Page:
The truth about available wavelengths for picosecond systems: Are pulses really picoseconds?

Picosecond technology has revolutionized laser treatment by minimizing thermal impact to surrounding tissues. Short picosecond pulse durations result in a primarily photoacoustic, rather than thermal effect, reducing the risk of hypo-hyper pigmentation and scarring.1-3 The efficacy and safety of picosecond systems in tattoo removal, in particular for patients with skin of color, has led to wider use in other skin conditions involving dyspigmentation, as well as other aesthetic uses such as acne scarring and wrinkles.4-7

This increased interest in picosecond technology raises the question of how to differentiate between available systems. The ideal system has a range of useful picosecond wavelengths and the ability to consistently generate an ultra-short, high-energy pulse for each of these wavelengths.

Systems designed to generate true picosecond pulses are better able to provide consistent, high energy, single-peak, picosecond pulses. Because the efficacy and safety of picosecond treatment is tied to both selective thermolysis and a pulse duration shorter than or comparable to the stress confinement time leading to a predominately photo-acoustic effect, the delivery of consistent, high-energy, ultra-short pulses across all device wavelengths is integral to treatment outcome. 

For the PicoWay system10, pulse energy at each wavelength is consistently high with a variability ranging from 0.5 to 4.0% (Figure 1). In contrast, as demonstrated by system evaluations, the difference between expected and delivered energy in competing systems may vary by up to 40%.9 In addition to consistently delivering high-energy pulses, the PicoWay system also consistently delivers an ultra-short pulse width across all wavelengths (250 to 450ps; Figure 2), with a pulse width variance of between 9 and 24%.9 In contrast, competing systems have pulse width variance of up to 194%, at times with multiple peaks within a delivered pulse.9

Figure 1
Figure 2

Additional oscilloscope data support the above findings and confirm that the PicoWay system consistently delivers high-power, single-peak pulses at both 1064 and 532 nm (Figure 3).9

figure 3a
Figure 3.A. The PicoWay system consistently delivers high-power, single-peak pulses at 1064nm.
Figure 3.B. The PicoWay system consistently delivers high-power, single-peak pulses at 532nm.

In contrast, pulses generated by other systems have low peak power, multi-peak pulses, and/or wide, nanosecond pulse widths.  The range of pulse configurations at 1064nm is shown in (Figure 4). These same patterns, including low energy and multiple peaks were also observed at 532nm.9

Figure 4: Systems adapted to provide picosecond pulses may provide weak pulses (A), multiple peaks (B-D) and overall inconsistent performance (Measures at 1064nm).9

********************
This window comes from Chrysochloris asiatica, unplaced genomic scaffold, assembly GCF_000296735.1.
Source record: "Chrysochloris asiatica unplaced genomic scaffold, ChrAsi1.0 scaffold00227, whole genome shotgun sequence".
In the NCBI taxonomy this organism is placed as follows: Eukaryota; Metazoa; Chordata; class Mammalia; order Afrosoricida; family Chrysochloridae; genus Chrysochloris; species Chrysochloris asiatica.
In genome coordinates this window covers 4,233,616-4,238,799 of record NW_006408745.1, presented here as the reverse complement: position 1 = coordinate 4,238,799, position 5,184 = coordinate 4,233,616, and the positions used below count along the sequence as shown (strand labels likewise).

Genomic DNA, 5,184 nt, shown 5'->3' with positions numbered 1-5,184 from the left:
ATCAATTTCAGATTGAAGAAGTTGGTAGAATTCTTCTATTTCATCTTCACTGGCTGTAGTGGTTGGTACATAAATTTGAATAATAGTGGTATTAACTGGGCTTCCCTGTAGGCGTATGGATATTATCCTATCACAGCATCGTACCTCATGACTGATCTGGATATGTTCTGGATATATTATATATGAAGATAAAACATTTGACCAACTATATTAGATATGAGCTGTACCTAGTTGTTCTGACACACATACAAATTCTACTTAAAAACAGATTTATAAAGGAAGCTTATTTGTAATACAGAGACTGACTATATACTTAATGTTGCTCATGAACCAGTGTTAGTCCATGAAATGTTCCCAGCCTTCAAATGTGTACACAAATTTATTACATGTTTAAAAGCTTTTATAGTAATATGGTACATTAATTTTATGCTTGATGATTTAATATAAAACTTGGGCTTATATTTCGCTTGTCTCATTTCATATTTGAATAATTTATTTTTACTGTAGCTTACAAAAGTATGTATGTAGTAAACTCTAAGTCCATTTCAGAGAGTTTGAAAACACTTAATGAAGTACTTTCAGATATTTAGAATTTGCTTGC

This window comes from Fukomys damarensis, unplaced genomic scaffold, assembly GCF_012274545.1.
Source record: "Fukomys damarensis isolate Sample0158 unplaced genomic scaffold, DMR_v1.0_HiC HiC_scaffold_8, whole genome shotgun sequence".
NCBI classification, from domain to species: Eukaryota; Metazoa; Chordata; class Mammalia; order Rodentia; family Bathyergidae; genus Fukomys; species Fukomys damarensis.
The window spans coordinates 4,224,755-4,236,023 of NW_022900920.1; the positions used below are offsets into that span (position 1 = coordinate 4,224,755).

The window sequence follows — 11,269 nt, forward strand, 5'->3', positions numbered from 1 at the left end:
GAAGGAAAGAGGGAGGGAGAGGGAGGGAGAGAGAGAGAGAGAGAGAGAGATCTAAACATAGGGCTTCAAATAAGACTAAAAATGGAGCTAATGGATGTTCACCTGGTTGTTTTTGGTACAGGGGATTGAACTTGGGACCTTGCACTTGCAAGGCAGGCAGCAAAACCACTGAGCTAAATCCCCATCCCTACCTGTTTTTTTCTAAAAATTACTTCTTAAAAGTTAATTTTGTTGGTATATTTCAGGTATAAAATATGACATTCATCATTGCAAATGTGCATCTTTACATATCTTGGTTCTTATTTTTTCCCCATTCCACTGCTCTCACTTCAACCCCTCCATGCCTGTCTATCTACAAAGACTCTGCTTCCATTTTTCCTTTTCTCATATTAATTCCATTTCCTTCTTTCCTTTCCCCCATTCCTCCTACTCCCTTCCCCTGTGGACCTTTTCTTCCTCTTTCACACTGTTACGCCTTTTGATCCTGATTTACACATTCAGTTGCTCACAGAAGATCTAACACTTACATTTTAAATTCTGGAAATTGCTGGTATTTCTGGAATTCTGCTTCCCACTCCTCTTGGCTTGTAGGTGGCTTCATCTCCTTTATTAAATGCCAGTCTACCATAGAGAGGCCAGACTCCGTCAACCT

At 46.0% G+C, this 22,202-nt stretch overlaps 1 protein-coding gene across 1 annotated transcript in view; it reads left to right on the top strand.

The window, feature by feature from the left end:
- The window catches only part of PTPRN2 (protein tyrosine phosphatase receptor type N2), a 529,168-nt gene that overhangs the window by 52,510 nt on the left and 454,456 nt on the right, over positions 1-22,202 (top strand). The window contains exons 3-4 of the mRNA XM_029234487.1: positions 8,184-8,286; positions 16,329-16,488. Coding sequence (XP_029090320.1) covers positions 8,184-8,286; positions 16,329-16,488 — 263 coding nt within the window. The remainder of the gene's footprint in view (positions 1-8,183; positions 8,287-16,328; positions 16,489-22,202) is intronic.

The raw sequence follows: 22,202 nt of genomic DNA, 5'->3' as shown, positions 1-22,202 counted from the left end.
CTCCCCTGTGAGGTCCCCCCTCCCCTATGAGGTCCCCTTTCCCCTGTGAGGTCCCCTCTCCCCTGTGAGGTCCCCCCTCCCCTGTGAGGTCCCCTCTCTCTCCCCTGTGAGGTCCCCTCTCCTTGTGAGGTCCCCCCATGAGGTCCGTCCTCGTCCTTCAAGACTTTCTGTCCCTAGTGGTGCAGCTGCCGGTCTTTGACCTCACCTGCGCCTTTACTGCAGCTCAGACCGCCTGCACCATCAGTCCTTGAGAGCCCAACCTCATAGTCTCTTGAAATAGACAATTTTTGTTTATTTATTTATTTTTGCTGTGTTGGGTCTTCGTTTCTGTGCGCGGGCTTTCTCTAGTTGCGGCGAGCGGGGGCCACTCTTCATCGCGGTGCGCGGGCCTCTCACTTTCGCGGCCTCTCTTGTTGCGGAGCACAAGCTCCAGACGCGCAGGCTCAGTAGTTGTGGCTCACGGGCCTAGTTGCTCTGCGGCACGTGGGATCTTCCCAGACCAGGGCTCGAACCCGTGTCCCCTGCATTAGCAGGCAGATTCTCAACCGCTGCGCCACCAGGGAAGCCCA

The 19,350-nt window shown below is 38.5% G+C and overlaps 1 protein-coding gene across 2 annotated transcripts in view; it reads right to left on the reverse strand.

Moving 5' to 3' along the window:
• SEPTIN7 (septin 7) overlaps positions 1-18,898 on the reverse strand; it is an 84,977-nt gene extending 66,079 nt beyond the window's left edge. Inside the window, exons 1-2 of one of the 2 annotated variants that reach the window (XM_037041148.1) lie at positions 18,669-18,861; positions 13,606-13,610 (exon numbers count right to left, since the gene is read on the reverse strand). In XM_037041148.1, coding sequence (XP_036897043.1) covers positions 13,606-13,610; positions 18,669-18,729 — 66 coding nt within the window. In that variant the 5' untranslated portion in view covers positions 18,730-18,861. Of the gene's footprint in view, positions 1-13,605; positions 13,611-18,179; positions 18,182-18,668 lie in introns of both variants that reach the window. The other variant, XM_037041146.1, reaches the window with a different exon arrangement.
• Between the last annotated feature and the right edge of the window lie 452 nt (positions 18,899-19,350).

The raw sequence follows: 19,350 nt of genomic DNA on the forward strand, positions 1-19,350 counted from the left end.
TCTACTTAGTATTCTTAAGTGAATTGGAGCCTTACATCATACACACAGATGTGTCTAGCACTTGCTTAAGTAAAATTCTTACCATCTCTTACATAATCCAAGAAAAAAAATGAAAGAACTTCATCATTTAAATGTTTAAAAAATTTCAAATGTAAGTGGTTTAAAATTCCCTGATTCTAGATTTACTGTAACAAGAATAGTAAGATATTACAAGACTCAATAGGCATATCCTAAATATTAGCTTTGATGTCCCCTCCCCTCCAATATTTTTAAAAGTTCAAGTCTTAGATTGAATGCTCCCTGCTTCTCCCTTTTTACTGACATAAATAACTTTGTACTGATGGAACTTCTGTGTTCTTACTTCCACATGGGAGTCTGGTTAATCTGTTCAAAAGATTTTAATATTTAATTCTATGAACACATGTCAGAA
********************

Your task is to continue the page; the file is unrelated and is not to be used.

Figure 4.A. 960ps
Figure 4.B. Subpulse: 634ps, Effective: 1.06ns
Figure 4.C. Subpulse: 421ps, Effective: 965ps
Figure 4.D. Subpulse: 1.761ns, Effective: 4.091ns

The wide variation observed for many of the tested devices is cause for concern, as pulse width, peak power, and delivery of the specified wavelength are drivers of treatment outcome.8 Overall, these findings indicate that systems designed as picosecond systems have more reliable output across wavelengths and are more likely to deliver the peak energy and pulse width claimed by the manufacturer.9

When researching picosecond systems, it is important to evaluate system features beyond the level of “available” wavelengths and price. The value afforded by true picosecond pulses at all wavelengths is clear when one considers the importance of offering consistent and low downtime treatments with minimal risk of hyper/hypopigmentation across multiple aesthetic indications.

Learn more about the PicoWay system

1. Adatto MA, Amir R, Bhawalkar J, et al. New and Advanced Picosecond Lasers for Tattoo Removal. Curr Probl Dermatol. 2017;52:113–123. 
2. Wang CC, Sue YM, Yang CH, Chen CK. A comparison of Q-switched alexandrite laser and intense pulsed light for the treatment of freckles and lentigines in Asian persons: a randomized, physician-blinded, split-face comparative trial. J Am Acad Dermatol. 2006;54(5):804-810.
3. Bernstein EF, Schomacker K, Paranjape A, Jones CJ. Pulsed dye laser treatment of rosacea using a novel 15 mm diameter treatment beam. Lasers Surg Med. 2018;50(8):808–812. 
4. Artzi O, Mehrabi JN, Koren A, Niv R, Lapidoth M, Levi A. Picosecond 532-nm neodymium-doped yttrium aluminium garnet laser-a novel and promising modality for the treatment of café-au-lait macules. Lasers Med Sci. 2018;33(4):693–697. 
5. Koren A, Niv R, Cohen S, Artzi O. A 1064-nm Neodymium-doped Yttrium Aluminum Garnet Picosecond Laser for the Treatment of Hyperpigmented Scars. Dermatol Surg. 2019;45(5):725–729. 
6. Levin MK, Ng E, Bae YS, Brauer JA, Geronemus RG. Treatment of pigmentary disorders in patients with skin of color with a novel 755 nm picosecond, Q-switched ruby, and Q-switched Nd:YAG nanosecond lasers: A retrospective photographic review. Lasers Surg Med. 2016;48(2):181–187. 
7. Torbeck RL, Schilling L, Khorasani H, Dover JS, Arndt KA, Saedi N. Evolution of the Picosecond Laser: A Review of Literature. Dermatol Surg. 2019;45(2):183–194. 
8. Anderson RR, Parrish JA. Selective photothermolysis: precise microsurgery by selective absorption of pulsed radiation. Science. 1983;220(4596):524–527. 
9. Data on file, Candela, 2018.
10. PicoWay 510(k) clearance (K191685), September, 2019.